Pentecost Didn't Happen in an Upper Room

Tradition says that the apostles received the Holy Spirit on Pentecost in an upper room, but is that really what the Bible says? Or does it indicate a different location?

A view of the Second Temple model, located at the Israel Museum in Jerusalem (Image: © Bigstock)

The Bible says, “When the day of Pentecost had come, they were all together in one place” (Acts 2:1). Where was that one place? Tradition places the receiving of the Spirit on Pentecost in the upper room of Acts 1. The disciples met in the upper room after the ascension, but ten days elapsed between the ascension and the events described in Acts 2. The story does not indicate that they were still in that upper room in Acts 2. More likely, the believers assembled in one of the courts of the Temple.

Deuteronomy 16:16 enjoins all men of Israel to present themselves before the LORD (at the Temple) on the day of Shavuot. Since the disciples were in Jerusalem, they could not fail to go up to the Temple. The disciples met every day in the Temple where they worshipped God continuously (Luke 24:52-53). If they did so on ordinary days, how much more so would they have been in the Temple on a holy day. Even though Luke does not explicitly state that the events of Acts 2 took place in the Temple courts, the story infers that location.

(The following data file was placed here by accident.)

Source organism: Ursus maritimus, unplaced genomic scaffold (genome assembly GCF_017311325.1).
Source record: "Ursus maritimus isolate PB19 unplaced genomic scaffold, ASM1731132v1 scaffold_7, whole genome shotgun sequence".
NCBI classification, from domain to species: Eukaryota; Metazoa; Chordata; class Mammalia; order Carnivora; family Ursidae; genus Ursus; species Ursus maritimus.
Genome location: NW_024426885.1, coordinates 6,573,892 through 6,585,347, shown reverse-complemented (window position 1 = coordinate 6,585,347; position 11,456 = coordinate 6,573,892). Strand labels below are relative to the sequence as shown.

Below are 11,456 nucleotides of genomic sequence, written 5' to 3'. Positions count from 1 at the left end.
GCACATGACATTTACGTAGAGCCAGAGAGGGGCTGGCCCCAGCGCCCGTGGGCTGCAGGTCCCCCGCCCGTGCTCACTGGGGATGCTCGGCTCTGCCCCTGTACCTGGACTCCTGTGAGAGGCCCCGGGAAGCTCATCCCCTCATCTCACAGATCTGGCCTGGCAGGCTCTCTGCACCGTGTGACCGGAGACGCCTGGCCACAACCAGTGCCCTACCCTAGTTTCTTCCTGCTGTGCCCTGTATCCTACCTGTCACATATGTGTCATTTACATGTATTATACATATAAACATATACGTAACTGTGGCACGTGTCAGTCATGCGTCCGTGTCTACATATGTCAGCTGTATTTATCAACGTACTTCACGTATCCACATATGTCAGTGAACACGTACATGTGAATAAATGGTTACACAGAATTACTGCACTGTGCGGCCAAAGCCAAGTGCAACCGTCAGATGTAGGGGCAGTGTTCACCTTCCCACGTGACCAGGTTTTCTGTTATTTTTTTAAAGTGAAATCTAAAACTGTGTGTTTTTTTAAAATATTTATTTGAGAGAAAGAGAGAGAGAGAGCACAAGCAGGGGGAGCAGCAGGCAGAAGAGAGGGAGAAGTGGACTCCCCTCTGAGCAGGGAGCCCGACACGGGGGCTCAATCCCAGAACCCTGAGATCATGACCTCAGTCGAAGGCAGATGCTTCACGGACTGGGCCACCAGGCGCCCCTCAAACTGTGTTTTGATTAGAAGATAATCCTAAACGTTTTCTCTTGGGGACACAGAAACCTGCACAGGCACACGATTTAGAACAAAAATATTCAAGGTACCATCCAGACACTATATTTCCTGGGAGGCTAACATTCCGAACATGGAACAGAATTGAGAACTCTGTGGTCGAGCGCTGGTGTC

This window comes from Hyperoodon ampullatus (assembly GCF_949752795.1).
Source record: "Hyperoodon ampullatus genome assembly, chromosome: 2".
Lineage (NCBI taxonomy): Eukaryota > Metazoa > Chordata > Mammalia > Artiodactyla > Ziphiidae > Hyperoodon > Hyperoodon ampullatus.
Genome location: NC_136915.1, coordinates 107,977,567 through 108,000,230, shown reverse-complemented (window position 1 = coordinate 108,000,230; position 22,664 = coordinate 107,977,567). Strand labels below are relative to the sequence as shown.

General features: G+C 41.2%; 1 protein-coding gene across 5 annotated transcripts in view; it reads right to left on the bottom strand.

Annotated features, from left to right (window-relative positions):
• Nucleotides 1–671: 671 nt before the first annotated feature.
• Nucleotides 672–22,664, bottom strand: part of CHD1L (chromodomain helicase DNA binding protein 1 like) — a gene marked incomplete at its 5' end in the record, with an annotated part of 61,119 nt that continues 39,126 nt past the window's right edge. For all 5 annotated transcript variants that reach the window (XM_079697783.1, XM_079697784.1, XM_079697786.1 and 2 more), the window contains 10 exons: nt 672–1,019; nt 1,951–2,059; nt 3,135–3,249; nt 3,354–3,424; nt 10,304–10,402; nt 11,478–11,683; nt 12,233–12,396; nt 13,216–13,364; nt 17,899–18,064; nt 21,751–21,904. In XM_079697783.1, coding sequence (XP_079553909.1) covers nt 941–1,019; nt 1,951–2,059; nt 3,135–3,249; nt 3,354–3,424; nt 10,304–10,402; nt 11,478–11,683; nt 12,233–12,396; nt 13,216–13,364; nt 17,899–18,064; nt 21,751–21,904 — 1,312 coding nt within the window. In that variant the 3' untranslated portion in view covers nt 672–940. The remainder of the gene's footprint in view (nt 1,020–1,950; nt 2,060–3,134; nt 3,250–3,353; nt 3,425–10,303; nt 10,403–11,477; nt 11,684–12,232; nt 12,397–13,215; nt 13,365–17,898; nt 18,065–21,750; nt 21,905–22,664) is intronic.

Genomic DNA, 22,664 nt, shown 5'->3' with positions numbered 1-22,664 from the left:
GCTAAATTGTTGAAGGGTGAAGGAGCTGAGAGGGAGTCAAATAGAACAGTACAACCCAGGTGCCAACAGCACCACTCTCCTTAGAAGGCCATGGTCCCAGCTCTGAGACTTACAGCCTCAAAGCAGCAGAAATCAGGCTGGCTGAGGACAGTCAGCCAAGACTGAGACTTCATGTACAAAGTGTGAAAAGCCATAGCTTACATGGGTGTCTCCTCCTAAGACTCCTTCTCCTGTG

The outpouring at Shavu’ot occurred at the time of morning sacrifice and prayer. According to Acts 3, Simon Peter and John kept the times of prayer in the Temple courts.

The Master instructed His disciples to remain in Jerusalem until they received the Holy Spirit. Men and women anticipating divine revelation would logically congregate in the house of God. Simon Peter preached to a vast multitude of Jews from all over the world. Only in the Temple courts would such a diverse throng assemble on the day of Shavuot. Three thousand people immersed themselves in response to his message. The Temple had pools to accommodate mass immersions.The Greek word oikos (οικος), which most English Bibles translate as “house” in Acts 2:2, is ambiguous and can refer to any building or structure. Rabbinic literature refers to the Temple as “The House (HaBayit, הבית).”

All this evidence points to the same conclusion: The pouring out of the Spirit reported in Acts 2 took place in the courts of the Temple in Jerusalem—not in the upper room mentioned in Acts 1.

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